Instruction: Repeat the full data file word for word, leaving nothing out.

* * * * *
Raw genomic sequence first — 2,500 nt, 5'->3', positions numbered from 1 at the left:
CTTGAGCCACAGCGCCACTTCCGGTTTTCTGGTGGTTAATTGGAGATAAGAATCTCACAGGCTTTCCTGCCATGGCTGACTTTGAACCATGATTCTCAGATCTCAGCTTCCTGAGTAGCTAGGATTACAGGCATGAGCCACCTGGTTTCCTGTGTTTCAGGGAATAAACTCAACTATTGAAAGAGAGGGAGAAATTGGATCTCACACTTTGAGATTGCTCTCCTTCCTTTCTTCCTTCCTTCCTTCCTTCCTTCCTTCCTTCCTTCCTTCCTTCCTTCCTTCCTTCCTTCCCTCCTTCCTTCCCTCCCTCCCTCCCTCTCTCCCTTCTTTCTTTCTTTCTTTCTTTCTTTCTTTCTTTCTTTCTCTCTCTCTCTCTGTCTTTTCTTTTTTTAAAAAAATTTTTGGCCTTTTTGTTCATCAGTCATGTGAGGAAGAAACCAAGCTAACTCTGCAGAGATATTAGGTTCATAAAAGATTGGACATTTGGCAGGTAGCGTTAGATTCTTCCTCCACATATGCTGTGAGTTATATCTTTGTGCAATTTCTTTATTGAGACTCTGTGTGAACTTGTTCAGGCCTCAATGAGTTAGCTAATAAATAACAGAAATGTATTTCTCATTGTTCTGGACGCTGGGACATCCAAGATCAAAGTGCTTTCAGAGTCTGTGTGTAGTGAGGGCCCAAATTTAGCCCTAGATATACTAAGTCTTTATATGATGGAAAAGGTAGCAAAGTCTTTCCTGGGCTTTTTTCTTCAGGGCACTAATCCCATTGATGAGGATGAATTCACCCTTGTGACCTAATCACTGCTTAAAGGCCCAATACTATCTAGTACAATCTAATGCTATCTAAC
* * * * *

Raw genomic sequence first — 2,500 nt, 5'->3', positions numbered from 1 at the left:
CTTGAGCCACAGCGCCACTTCCGGTTTTCTGGTGGTTAATTGGAGATAAGAATCTCACAGGCTTTCCTGCCATGGCTGACTTTGAACCATGATTCTCAGATCTCAGCTTCCTGAGTAGCTAGGATTACAGGCATGAGCCACCTGGTTTCCTGTGTTTCAGGGAATAAACTCAACTATTGAAAGAGAGGGAGAAATTGGATCTCACACTTTGAGATTGCTCTCCTTCCTTTCTTCCTTCCTTCCTTCCTTCCTTCCTTCCTTCCTTCCTTCCTTCCTTCCTTCCTTCCTTCCCTCCTTCCTTCCCTCCCTCCCTCCCTCTCTCCCTTCTTTCTTTCTTTCTTTCTTTCTTTCTTTCTTTCTTTCTCTCTCTCTCTCTGTCTTTTCTTTTTTTAAAAAAATTTTTGGCCTTTTTGTTCATCAGTCATGTGAGGAAGAAACCAAGCTAACTCTGCAGAGATATTAGGTTCATAAAAGATTGGACATTTGGCAGGTAGCGTTAGATTCTTCCTCCACATATGCTGTGAGTTATATCTTTGTGCAATTTCTTTATTGAGACTCTGTGTGAACTTGTTCAGGCCTCAATGAGTTAGCTAATAAATAACAGAAATGTATTTCTCATTGTTCTGGACGCTGGGACATCCAAGATCAAAGTGCTTTCAGAGTCTGTGTGTAGTGAGGGCCCAAATTTAGCCCTAGATATACTAAGTCTTTATATGATGGAAAAGGTAGCAAAGTCTTTCCTGGGCTTTTTTCTTCAGGGCACTAATCCCATTGATGAGGATGAATTCACCCTTGTGACCTAATCACTGCTTAAAGGCCCAATACTATCTAGTACAATCTAATGCTATCTAAC